Where the sage grouse roam, Part I: The future of conservation and development on the Western landscape
Listing criteriaThe U.S. Fish and Wildlife Service uses five criteria to assess the threat level to a particular species: • present or threatened destruction, modification or curtailment of its habitat or range; • overutilization for commercial, recreational, scientific or educational purposes; • disease or predation; • the inadequacy of existing regulatory mechanisms; • other natural or manmade factors affecting its survival.
Craig — Though the imminent threat of an endangered species listing is off the table, this September, a decision from the U.S. Fish and Wildlife Service will mark the culmination of years — even decades — of conservation work that is changing the face of the West.
At the root of it all is a puffy, peculiar bird known as the greater sage grouse, an ancient ground bird that takes up residence exclusively in the sagebrush.
The bird has caused much consternation throughout Washington, D.C. and 11 western home states, including Colorado. Ranchers and energy and mining industry representatives have come to the table with scientists and local, state and federal government officials to figure out how to protect the bird and its disappearing habitat.
The motivation behind the unprecedented collaboration across agencies, states and cultural boundaries (aside from pure conservation interests) is to keep the bird from landing on the endangered species list. A listing would put control of the bird’s fate — and the 165 million acres of land it calls home — into the hands of the federal government, something most Westerners would loathe to see happen.
The wheels of the West-wide conservation effort began turning in earnest about five years ago, though the sage grouse has been the focus of organized conservation work since at least the mid ‘90s.
In 2010, Fish and Wildlife arrived at a “warranted but precluded” decision for the greater sage grouse, meaning it warranted protection under the Endangered Species Act but was precluded from listing due to higher priority species.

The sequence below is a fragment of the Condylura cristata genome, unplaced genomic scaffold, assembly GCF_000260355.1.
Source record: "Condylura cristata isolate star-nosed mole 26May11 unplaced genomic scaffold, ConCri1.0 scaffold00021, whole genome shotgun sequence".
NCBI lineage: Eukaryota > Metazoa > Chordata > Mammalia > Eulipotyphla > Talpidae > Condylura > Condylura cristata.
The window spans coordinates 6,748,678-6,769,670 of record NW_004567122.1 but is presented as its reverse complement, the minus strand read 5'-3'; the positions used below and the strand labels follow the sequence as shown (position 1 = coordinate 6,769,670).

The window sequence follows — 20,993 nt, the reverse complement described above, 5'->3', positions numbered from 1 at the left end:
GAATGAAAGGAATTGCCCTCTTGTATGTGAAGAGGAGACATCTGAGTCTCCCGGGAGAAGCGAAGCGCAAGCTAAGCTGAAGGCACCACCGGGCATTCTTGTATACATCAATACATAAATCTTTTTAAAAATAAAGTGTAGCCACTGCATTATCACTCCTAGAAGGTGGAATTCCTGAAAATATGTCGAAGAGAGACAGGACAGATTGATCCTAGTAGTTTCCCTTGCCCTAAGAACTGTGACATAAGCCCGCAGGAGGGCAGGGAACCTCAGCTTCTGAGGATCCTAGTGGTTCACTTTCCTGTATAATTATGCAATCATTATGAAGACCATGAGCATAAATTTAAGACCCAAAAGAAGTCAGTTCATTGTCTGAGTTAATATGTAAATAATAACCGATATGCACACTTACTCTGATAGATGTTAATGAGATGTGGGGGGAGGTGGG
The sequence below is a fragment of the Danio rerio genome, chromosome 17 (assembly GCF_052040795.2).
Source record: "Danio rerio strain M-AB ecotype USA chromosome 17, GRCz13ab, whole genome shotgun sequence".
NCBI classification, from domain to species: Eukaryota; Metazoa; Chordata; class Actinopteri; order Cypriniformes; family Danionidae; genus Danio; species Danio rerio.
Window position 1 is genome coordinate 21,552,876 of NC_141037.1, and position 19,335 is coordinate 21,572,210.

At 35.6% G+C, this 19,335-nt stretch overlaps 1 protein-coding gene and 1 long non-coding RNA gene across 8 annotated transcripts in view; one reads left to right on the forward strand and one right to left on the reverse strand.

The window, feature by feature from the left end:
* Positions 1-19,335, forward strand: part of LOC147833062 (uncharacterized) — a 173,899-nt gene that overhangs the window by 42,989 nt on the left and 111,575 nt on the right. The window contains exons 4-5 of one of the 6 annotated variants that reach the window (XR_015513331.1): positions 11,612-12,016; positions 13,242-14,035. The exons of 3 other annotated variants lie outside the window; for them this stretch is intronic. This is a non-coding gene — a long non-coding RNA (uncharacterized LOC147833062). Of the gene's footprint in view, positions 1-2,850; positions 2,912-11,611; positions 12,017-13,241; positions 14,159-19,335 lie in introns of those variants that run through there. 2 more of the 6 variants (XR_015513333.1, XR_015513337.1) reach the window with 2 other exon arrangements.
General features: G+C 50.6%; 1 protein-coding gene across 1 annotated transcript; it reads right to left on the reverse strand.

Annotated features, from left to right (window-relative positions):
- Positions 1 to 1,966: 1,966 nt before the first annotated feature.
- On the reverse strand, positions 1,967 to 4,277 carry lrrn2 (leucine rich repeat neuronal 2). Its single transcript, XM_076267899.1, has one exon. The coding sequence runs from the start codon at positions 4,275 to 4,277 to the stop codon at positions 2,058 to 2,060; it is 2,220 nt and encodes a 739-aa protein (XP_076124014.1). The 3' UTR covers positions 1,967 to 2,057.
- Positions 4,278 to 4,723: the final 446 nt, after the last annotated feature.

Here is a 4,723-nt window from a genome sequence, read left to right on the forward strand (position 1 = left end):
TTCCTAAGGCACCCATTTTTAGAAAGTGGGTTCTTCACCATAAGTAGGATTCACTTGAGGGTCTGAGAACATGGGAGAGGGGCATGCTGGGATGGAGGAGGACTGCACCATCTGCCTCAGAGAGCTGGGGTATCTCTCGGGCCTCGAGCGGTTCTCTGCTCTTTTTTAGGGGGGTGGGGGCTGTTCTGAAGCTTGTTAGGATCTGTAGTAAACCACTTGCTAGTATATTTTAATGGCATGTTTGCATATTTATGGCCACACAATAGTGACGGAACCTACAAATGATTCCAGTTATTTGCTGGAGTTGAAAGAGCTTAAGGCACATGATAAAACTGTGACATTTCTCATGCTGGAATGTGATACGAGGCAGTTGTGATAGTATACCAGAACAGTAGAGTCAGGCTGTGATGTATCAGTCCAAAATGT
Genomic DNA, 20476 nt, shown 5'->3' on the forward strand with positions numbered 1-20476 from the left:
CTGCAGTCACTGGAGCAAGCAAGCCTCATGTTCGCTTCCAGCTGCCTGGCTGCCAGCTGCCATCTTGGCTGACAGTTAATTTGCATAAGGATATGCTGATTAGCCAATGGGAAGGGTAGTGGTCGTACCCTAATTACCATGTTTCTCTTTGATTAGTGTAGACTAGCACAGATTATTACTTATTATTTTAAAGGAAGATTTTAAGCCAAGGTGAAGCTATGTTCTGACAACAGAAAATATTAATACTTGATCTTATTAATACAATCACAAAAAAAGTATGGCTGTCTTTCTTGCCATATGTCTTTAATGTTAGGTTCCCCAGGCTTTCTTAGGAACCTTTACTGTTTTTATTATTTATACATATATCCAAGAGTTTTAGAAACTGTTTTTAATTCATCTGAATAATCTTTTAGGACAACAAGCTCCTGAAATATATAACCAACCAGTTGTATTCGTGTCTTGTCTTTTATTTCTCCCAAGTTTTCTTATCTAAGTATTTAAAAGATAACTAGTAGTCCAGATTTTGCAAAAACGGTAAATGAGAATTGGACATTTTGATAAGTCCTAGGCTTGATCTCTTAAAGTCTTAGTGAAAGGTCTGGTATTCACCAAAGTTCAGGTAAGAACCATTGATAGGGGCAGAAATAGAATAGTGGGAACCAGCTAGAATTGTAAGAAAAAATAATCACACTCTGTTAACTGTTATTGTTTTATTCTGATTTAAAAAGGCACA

The two main reasons Fish and Wildlife identified for why the bird needed help were habitat threats and a lack of regulatory mechanisms to ensure its survival into the future.
A 2010 lawsuit by environmental groups WildEarth Guardians, the Center for Biological Diversity and Western Watersheds Project led to a settlement agreement that required Fish and Wildlife to make a listing determination on the greater sage grouse by Sept. 30 of this year.
Though the agency will still issue a “warranted” or “not warranted” decision as scheduled, it cannot proceed with listing the bird, even if warranted, due to a congressional move that blocks funding for Fish and Wildlife to list the species.
Nonetheless, the deadline has catapulted the bird to the top of the priority list for countless local and state government agencies, industry and private landowners, all of whom will await Fish and Wildlife’s decision to see if enough progress has been made to remove the bird from the running for endangered species listing.
Indicators of an ecosystem in decline
The sagebrush ecosystem is the most widespread vegetation in Western North America, according to Fish and Wildlife.
Though the sagebrush steppe may look like a vast, empty sea, it is actually more like an old-growth forest, home to 350 species of wildlife, including elk, pronghorn, deer, rabbits, rattlesnakes, migratory songbirds and golden eagles.
Since settlement of the West took place in the 19th century, sagebrush lands have also become home to cattle, sheep and other livestock, crop agriculture, oil and gas development, wind energy development, mining, pipelines, transmission lines and other forms of human development.